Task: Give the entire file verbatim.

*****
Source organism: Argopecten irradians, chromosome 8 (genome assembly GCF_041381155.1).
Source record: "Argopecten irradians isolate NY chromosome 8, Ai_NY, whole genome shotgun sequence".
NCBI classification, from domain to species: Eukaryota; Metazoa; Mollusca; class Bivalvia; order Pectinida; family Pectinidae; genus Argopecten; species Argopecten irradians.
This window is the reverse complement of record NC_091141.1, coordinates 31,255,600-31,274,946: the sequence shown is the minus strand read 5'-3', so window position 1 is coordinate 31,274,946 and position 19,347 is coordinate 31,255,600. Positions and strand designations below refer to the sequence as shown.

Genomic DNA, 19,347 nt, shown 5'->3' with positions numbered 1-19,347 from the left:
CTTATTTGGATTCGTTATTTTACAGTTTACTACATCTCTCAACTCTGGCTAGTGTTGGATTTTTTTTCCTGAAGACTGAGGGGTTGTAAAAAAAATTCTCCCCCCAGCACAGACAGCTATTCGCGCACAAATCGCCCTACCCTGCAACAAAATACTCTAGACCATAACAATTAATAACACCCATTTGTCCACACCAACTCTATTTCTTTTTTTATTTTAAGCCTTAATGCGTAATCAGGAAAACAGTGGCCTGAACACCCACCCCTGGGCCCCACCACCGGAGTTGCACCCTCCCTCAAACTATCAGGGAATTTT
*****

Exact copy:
Source organism: Argopecten irradians, chromosome 8 (genome assembly GCF_041381155.1).
Source record: "Argopecten irradians isolate NY chromosome 8, Ai_NY, whole genome shotgun sequence".
NCBI classification, from domain to species: Eukaryota; Metazoa; Mollusca; class Bivalvia; order Pectinida; family Pectinidae; genus Argopecten; species Argopecten irradians.
This window is the reverse complement of record NC_091141.1, coordinates 31,255,600-31,274,946: the sequence shown is the minus strand read 5'-3', so window position 1 is coordinate 31,274,946 and position 19,347 is coordinate 31,255,600. Positions and strand designations below refer to the sequence as shown.

Genomic DNA, 19,347 nt, shown 5'->3' with positions numbered 1-19,347 from the left:
CTTATTTGGATTCGTTATTTTACAGTTTACTACATCTCTCAACTCTGGCTAGTGTTGGATTTTTTTTCCTGAAGACTGAGGGGTTGTAAAAAAAATTCTCCCCCCAGCACAGACAGCTATTCGCGCACAAATCGCCCTACCCTGCAACAAAATACTCTAGACCATAACAATTAATAACACCCATTTGTCCACACCAACTCTATTTCTTTTTTTATTTTAAGCCTTAATGCGTAATCAGGAAAACAGTGGCCTGAACACCCACCCCTGGGCCCCACCACCGGAGTTGCACCCTCCCTCAAACTATCAGGGAATTTT